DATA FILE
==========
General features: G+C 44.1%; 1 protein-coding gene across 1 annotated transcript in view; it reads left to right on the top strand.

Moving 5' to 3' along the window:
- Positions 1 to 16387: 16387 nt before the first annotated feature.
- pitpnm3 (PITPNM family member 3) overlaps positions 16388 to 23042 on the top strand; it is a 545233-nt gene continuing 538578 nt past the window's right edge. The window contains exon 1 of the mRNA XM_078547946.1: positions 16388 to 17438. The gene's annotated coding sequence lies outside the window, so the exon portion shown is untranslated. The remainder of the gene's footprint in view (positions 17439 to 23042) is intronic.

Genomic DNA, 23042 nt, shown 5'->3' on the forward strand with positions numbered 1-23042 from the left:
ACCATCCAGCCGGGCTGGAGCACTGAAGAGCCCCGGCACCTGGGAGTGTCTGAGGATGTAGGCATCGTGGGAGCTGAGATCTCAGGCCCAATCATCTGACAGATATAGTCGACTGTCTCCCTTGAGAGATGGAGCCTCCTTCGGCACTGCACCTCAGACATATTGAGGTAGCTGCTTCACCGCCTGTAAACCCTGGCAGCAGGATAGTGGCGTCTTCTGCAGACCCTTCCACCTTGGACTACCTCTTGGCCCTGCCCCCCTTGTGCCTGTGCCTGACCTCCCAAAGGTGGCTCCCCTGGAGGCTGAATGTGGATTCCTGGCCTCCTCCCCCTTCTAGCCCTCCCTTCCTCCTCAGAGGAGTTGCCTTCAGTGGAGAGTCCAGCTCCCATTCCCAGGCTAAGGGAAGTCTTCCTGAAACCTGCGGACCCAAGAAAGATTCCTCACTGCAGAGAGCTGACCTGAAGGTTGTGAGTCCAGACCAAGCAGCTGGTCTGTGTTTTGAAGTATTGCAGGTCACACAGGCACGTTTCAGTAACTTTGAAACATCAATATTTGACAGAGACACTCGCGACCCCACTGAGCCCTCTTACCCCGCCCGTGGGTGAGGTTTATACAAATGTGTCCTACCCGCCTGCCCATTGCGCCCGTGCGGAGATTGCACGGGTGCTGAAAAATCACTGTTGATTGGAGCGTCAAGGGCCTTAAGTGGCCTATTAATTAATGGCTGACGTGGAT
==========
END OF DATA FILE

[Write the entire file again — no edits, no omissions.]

General features: G+C 44.1%; 1 protein-coding gene across 1 annotated transcript in view; it reads left to right on the top strand.

Moving 5' to 3' along the window:
- Positions 1 to 16387: 16387 nt before the first annotated feature.
- pitpnm3 (PITPNM family member 3) overlaps positions 16388 to 23042 on the top strand; it is a 545233-nt gene continuing 538578 nt past the window's right edge. The window contains exon 1 of the mRNA XM_078547946.1: positions 16388 to 17438. The gene's annotated coding sequence lies outside the window, so the exon portion shown is untranslated. The remainder of the gene's footprint in view (positions 17439 to 23042) is intronic.

Genomic DNA, 23042 nt, shown 5'->3' on the forward strand with positions numbered 1-23042 from the left:
ACCATCCAGCCGGGCTGGAGCACTGAAGAGCCCCGGCACCTGGGAGTGTCTGAGGATGTAGGCATCGTGGGAGCTGAGATCTCAGGCCCAATCATCTGACAGATATAGTCGACTGTCTCCCTTGAGAGATGGAGCCTCCTTCGGCACTGCACCTCAGACATATTGAGGTAGCTGCTTCACCGCCTGTAAACCCTGGCAGCAGGATAGTGGCGTCTTCTGCAGACCCTTCCACCTTGGACTACCTCTTGGCCCTGCCCCCCTTGTGCCTGTGCCTGACCTCCCAAAGGTGGCTCCCCTGGAGGCTGAATGTGGATTCCTGGCCTCCTCCCCCTTCTAGCCCTCCCTTCCTCCTCAGAGGAGTTGCCTTCAGTGGAGAGTCCAGCTCCCATTCCCAGGCTAAGGGAAGTCTTCCTGAAACCTGCGGACCCAAGAAAGATTCCTCACTGCAGAGAGCTGACCTGAAGGTTGTGAGTCCAGACCAAGCAGCTGGTCTGTGTTTTGAAGTATTGCAGGTCACACAGGCACGTTTCAGTAACTTTGAAACATCAATATTTGACAGAGACACTCGCGACCCCACTGAGCCCTCTTACCCCGCCCGTGGGTGAGGTTTATACAAATGTGTCCTACCCGCCTGCCCATTGCGCCCGTGCGGAGATTGCACGGGTGCTGAAAAATCACTGTTGATTGGAGCGTCAAGGGCCTTAAGTGGCCTATTAATTAATGGCTGACGTGGAT